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Susan Tepper's Confess, reviewed by Rusty Barnes

Susan Tepper
 21 pages
Cervena Barva Press

Susan Tepper's Confess is a small intimate gathering of reflective poems from Cervena Barva Press published in 2020. One of the many problems with collecting a group of poems is that you have to decide if you want a book with some unity, not a miscellany. Miscellanies are all right, certainly, and they comprise most books of poetry printed today, but you want another unifying factor. The title CONFESS  lends itself to the illusion of forward momentum. What is the narrator confessing, and to what end?

"I come to you broken/have been trying to say/all that is not the way/it shows on the surface," the narrator says opening the first poem. They follow this statement up with a nostalgic description of an old photo as an illustration of exactly how broken they are, with the placid surfaces of the photo's subjects--Victorian women--undermined by the fact that the narrator has baldly told us they're broken to begin with. And the questions begin: broken by what? An interesting enigmatic opening move.

Many of these poems move by quickly--they're generally short--yet that consistency of mood prevails as show in this masterful short piece midway through:

Part & Parcel

Close the shutters
Allow darkness to rip
Your eyes in tide pools.

Two suitcases, side by sided,
Have yet to be unpacked.

Excuses, elaborations
Does this mean we won't stay long?

You're flattened by so many roads
I am stung and run over.

Two suitcases: it's been written
Part & Parcel by your own hand.

The minimal punctuation allows the poem to be read at a sort of angry breakneck speed, which fits it well.. While in most cases, I'd like the poet to direct my attention more, the deft use of impactful  verbs throughout rip and flatten a reader as well as speed up the poem. The art of the short line in evidence here is commendable as well.

Finally I'd like to talk about the larger question of the poem, what the narrator is confessing, and to what end. We often think of confession as something with a religious sense, with the end result being forgiveness for our sins. Or the more broadly confessional scene of the dark night wherein we confess our deepest secrets to the ones we love in the hope of gaining mutual understanding.  Or, the professional  confines of the purely therapeutic confession, where the box of antiseptic tissues is always available for emotional leavings, or even, in these Covid-19 times, the group therapy confessional of the, God help us, Zoom conference. What is Tepper's narrator confessing? My guess is a combination of these things. The poems don't strive for meaning but rather gather round and create an overarching theme: mortality. Which is what all poems come down to anyway.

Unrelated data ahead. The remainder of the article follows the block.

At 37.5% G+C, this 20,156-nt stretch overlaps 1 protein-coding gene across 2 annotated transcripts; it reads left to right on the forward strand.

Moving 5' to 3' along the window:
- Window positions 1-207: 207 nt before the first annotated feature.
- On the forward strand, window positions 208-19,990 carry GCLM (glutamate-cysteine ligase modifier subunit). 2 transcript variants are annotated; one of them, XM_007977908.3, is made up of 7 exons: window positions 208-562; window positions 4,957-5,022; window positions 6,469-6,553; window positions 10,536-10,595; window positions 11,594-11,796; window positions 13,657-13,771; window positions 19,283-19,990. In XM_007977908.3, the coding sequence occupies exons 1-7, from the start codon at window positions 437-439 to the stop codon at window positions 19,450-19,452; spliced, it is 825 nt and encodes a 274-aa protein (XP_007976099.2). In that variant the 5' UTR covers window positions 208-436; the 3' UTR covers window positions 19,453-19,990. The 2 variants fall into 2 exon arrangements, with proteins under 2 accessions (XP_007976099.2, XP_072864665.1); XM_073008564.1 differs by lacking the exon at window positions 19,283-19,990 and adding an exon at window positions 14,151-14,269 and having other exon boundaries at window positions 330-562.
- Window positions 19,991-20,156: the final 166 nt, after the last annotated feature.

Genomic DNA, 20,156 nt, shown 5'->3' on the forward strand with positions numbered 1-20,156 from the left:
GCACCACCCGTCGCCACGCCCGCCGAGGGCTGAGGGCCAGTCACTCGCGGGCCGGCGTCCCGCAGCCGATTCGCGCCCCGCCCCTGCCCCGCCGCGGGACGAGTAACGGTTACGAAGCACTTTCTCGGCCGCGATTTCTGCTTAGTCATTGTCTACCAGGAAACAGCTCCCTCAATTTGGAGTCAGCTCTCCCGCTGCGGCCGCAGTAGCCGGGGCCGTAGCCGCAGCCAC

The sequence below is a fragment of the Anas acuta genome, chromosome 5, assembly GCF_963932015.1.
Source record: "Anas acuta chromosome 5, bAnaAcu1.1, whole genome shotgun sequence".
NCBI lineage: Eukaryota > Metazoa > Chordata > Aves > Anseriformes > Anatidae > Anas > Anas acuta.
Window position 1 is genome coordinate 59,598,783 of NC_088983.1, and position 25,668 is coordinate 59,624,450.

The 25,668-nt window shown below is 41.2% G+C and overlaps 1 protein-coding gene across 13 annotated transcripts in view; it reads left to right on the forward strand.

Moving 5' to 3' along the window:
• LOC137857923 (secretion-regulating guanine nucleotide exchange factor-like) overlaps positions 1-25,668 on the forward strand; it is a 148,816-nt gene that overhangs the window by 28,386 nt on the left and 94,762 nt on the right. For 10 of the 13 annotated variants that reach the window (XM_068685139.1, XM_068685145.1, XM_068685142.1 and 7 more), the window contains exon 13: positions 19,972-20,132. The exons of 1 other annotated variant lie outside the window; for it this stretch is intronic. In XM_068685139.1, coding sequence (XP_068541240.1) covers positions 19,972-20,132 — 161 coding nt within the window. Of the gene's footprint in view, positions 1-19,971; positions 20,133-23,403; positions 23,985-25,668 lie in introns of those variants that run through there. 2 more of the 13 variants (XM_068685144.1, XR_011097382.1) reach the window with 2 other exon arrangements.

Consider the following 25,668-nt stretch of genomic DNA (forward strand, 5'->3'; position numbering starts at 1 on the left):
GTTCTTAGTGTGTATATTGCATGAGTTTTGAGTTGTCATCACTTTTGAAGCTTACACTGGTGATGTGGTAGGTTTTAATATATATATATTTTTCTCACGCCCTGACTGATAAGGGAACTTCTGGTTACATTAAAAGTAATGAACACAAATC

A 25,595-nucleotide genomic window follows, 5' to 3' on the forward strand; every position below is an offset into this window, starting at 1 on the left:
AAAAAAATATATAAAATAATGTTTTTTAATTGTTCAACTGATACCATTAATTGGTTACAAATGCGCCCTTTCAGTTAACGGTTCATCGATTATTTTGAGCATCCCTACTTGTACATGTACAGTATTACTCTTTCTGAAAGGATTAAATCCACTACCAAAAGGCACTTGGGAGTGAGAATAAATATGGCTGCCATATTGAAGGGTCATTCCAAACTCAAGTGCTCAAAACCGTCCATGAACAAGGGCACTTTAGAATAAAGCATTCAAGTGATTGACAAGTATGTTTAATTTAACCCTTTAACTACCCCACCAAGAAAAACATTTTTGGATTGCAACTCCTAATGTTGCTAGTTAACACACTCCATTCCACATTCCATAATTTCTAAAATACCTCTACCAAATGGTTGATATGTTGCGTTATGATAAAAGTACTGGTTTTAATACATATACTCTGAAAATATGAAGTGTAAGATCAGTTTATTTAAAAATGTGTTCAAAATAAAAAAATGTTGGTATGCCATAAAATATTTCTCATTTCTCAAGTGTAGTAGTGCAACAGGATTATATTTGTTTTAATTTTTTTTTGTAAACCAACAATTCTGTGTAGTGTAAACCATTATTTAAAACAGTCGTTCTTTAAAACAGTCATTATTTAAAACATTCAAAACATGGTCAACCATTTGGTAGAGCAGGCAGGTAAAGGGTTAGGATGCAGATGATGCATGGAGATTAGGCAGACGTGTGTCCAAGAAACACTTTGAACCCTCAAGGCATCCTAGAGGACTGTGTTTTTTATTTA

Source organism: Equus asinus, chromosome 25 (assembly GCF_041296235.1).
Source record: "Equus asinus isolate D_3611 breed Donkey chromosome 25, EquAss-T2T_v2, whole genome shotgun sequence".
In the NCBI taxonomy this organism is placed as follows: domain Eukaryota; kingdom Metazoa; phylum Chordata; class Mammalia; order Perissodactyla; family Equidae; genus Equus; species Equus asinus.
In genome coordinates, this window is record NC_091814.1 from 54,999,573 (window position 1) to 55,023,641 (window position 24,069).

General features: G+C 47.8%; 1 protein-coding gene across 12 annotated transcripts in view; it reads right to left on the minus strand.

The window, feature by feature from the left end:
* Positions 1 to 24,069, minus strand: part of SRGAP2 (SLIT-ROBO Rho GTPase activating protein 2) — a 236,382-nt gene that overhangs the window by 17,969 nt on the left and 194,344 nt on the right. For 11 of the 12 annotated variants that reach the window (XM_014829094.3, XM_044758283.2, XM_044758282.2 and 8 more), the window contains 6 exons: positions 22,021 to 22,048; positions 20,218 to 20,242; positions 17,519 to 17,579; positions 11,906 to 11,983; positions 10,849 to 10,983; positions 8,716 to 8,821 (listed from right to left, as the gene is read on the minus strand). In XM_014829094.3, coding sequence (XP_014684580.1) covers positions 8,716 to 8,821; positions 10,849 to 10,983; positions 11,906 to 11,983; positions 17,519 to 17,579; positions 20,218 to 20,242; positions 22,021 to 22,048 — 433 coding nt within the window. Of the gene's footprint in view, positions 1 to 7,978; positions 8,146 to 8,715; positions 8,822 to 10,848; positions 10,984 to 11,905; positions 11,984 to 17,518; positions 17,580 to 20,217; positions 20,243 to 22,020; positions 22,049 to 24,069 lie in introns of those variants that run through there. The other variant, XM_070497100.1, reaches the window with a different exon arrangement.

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Amy Holman is the author of the collection, Wrens Fly Through This Opened Window (Somondoco Press, 2010) and four chapbooks, including the prizewinning Wait for Me, I’m Gone (Dream Horse Press, 2005). Recent poems have been in or accepted by Blueline, concis, Gargoyle, The Westchester Revie…


No Mote
black swans i almost didnt see
but for their glowy beaks
red as sumac- they didnt match
the dark tones of lake, stuck out
like your lust for me while i read to
the children all cloistered- who could
hear me even from the colonnade,
all hickory and hops-vine, where
i saw you watch me from inside
a white willow tree.

mergansers with their heads trailing
swam among dead stakes of lotus.
that belted kingfisher bode us a
good day, and returned the
children to their cages below bald
cypress knees so naked i had
to look away.

you willowed no longer, i took leaf to mean wing, and feather to mean ivy. i took a shaded path back
to the armory. it got hot and thick
and i could breathe more heavily,
rapt on high, no mote of hope.

Bree is a poet and visual artist living in Pleasureville, KY. Her Green Panda Press has put out hand-made chapbooks, anthologies and sundry of the very small art and poetry press since 2001. In 2015 she began Least Bittern Books out of Henry County, KY with a focus on poetry paperbacks b…

June Poem Reviews

I've had fiction and non-fiction reviews published in quite a few journals and have been a member of the National Book Critics Circle, when I could afford it. Therefore, I feel quasi-professional in those arenas. I don't necessarily feel that way about my poetry reviews. I have opinions, though, and in the interest of keeping my poetry-mind occupied during an otherwise stressful time in my life, I'd like to make you, the poetry world, an offer. If you mail me your chapbook or book--at least 24 pages but no more than 100 pages, self-published or traditional--I will post a review of between 150 and 300 words about it, as professionally as I can, in the following months. Promise. Mail me your book, get a review. Easy. If I get a huge response, I'll declare a cap and communicate it here. I would prefer to work from print copies. I hate reading poetry in PDF or MOBI--my preferred methods for prose--because the lines never break correctly and I find myself critiquing lineati…